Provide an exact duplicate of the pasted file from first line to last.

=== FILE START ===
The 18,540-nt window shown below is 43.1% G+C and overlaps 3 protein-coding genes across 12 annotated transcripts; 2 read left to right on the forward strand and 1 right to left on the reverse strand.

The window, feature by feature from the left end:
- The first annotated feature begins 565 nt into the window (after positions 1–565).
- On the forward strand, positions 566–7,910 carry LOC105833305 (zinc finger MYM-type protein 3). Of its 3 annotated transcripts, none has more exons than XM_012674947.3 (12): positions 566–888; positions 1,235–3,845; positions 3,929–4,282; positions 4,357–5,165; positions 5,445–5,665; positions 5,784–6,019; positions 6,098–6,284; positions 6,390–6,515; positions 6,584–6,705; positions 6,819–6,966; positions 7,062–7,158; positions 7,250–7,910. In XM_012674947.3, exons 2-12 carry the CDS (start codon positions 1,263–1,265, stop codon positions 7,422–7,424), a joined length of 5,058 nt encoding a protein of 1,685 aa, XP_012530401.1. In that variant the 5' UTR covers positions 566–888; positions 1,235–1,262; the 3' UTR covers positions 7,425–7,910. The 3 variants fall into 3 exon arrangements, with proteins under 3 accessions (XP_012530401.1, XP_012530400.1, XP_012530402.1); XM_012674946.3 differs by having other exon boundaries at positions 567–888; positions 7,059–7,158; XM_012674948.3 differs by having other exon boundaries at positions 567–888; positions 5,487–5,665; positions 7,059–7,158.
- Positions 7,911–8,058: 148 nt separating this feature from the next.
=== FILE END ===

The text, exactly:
The 18,540-nt window shown below is 43.1% G+C and overlaps 3 protein-coding genes across 12 annotated transcripts; 2 read left to right on the forward strand and 1 right to left on the reverse strand.

The window, feature by feature from the left end:
- The first annotated feature begins 565 nt into the window (after positions 1–565).
- On the forward strand, positions 566–7,910 carry LOC105833305 (zinc finger MYM-type protein 3). Of its 3 annotated transcripts, none has more exons than XM_012674947.3 (12): positions 566–888; positions 1,235–3,845; positions 3,929–4,282; positions 4,357–5,165; positions 5,445–5,665; positions 5,784–6,019; positions 6,098–6,284; positions 6,390–6,515; positions 6,584–6,705; positions 6,819–6,966; positions 7,062–7,158; positions 7,250–7,910. In XM_012674947.3, exons 2-12 carry the CDS (start codon positions 1,263–1,265, stop codon positions 7,422–7,424), a joined length of 5,058 nt encoding a protein of 1,685 aa, XP_012530401.1. In that variant the 5' UTR covers positions 566–888; positions 1,235–1,262; the 3' UTR covers positions 7,425–7,910. The 3 variants fall into 3 exon arrangements, with proteins under 3 accessions (XP_012530401.1, XP_012530400.1, XP_012530402.1); XM_012674946.3 differs by having other exon boundaries at positions 567–888; positions 7,059–7,158; XM_012674948.3 differs by having other exon boundaries at positions 567–888; positions 5,487–5,665; positions 7,059–7,158.
- Positions 7,911–8,058: 148 nt separating this feature from the next.